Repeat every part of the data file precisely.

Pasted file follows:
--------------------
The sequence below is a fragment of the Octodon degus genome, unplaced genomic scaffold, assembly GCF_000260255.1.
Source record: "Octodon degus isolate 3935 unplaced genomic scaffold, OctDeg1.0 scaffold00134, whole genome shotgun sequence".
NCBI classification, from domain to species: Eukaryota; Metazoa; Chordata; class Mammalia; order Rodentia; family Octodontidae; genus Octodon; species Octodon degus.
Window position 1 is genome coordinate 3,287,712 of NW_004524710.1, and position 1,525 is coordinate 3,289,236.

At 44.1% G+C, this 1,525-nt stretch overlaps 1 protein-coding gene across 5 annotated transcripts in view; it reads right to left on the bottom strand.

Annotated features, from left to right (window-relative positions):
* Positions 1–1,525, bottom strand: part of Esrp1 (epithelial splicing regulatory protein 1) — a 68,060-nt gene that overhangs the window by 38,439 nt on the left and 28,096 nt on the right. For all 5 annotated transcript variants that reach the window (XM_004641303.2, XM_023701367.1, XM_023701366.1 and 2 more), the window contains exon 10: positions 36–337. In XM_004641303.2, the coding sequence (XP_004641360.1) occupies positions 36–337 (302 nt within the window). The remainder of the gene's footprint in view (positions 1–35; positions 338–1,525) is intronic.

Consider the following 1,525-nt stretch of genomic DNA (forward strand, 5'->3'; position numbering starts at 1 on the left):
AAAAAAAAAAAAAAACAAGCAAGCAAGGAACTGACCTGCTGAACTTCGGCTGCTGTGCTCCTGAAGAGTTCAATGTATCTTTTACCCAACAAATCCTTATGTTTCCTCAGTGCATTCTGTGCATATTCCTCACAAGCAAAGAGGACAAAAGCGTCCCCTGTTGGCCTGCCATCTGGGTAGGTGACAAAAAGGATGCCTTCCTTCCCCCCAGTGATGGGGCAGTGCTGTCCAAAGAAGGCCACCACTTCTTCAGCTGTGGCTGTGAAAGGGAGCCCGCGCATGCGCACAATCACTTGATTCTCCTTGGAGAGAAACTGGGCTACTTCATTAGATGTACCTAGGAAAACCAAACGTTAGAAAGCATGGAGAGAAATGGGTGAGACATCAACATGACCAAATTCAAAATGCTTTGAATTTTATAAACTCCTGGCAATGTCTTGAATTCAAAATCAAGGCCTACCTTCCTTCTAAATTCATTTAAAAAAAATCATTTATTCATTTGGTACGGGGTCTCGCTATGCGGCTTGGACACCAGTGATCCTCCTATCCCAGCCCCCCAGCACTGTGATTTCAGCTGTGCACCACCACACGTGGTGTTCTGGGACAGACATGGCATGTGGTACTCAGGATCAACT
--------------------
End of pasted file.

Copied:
The sequence below is a fragment of the Octodon degus genome, unplaced genomic scaffold, assembly GCF_000260255.1.
Source record: "Octodon degus isolate 3935 unplaced genomic scaffold, OctDeg1.0 scaffold00134, whole genome shotgun sequence".
NCBI classification, from domain to species: Eukaryota; Metazoa; Chordata; class Mammalia; order Rodentia; family Octodontidae; genus Octodon; species Octodon degus.
Window position 1 is genome coordinate 3,287,712 of NW_004524710.1, and position 1,525 is coordinate 3,289,236.

At 44.1% G+C, this 1,525-nt stretch overlaps 1 protein-coding gene across 5 annotated transcripts in view; it reads right to left on the bottom strand.

Annotated features, from left to right (window-relative positions):
* Positions 1–1,525, bottom strand: part of Esrp1 (epithelial splicing regulatory protein 1) — a 68,060-nt gene that overhangs the window by 38,439 nt on the left and 28,096 nt on the right. For all 5 annotated transcript variants that reach the window (XM_004641303.2, XM_023701367.1, XM_023701366.1 and 2 more), the window contains exon 10: positions 36–337. In XM_004641303.2, the coding sequence (XP_004641360.1) occupies positions 36–337 (302 nt within the window). The remainder of the gene's footprint in view (positions 1–35; positions 338–1,525) is intronic.

Consider the following 1,525-nt stretch of genomic DNA (forward strand, 5'->3'; position numbering starts at 1 on the left):
AAAAAAAAAAAAAAACAAGCAAGCAAGGAACTGACCTGCTGAACTTCGGCTGCTGTGCTCCTGAAGAGTTCAATGTATCTTTTACCCAACAAATCCTTATGTTTCCTCAGTGCATTCTGTGCATATTCCTCACAAGCAAAGAGGACAAAAGCGTCCCCTGTTGGCCTGCCATCTGGGTAGGTGACAAAAAGGATGCCTTCCTTCCCCCCAGTGATGGGGCAGTGCTGTCCAAAGAAGGCCACCACTTCTTCAGCTGTGGCTGTGAAAGGGAGCCCGCGCATGCGCACAATCACTTGATTCTCCTTGGAGAGAAACTGGGCTACTTCATTAGATGTACCTAGGAAAACCAAACGTTAGAAAGCATGGAGAGAAATGGGTGAGACATCAACATGACCAAATTCAAAATGCTTTGAATTTTATAAACTCCTGGCAATGTCTTGAATTCAAAATCAAGGCCTACCTTCCTTCTAAATTCATTTAAAAAAAATCATTTATTCATTTGGTACGGGGTCTCGCTATGCGGCTTGGACACCAGTGATCCTCCTATCCCAGCCCCCCAGCACTGTGATTTCAGCTGTGCACCACCACACGTGGTGTTCTGGGACAGACATGGCATGTGGTACTCAGGATCAACT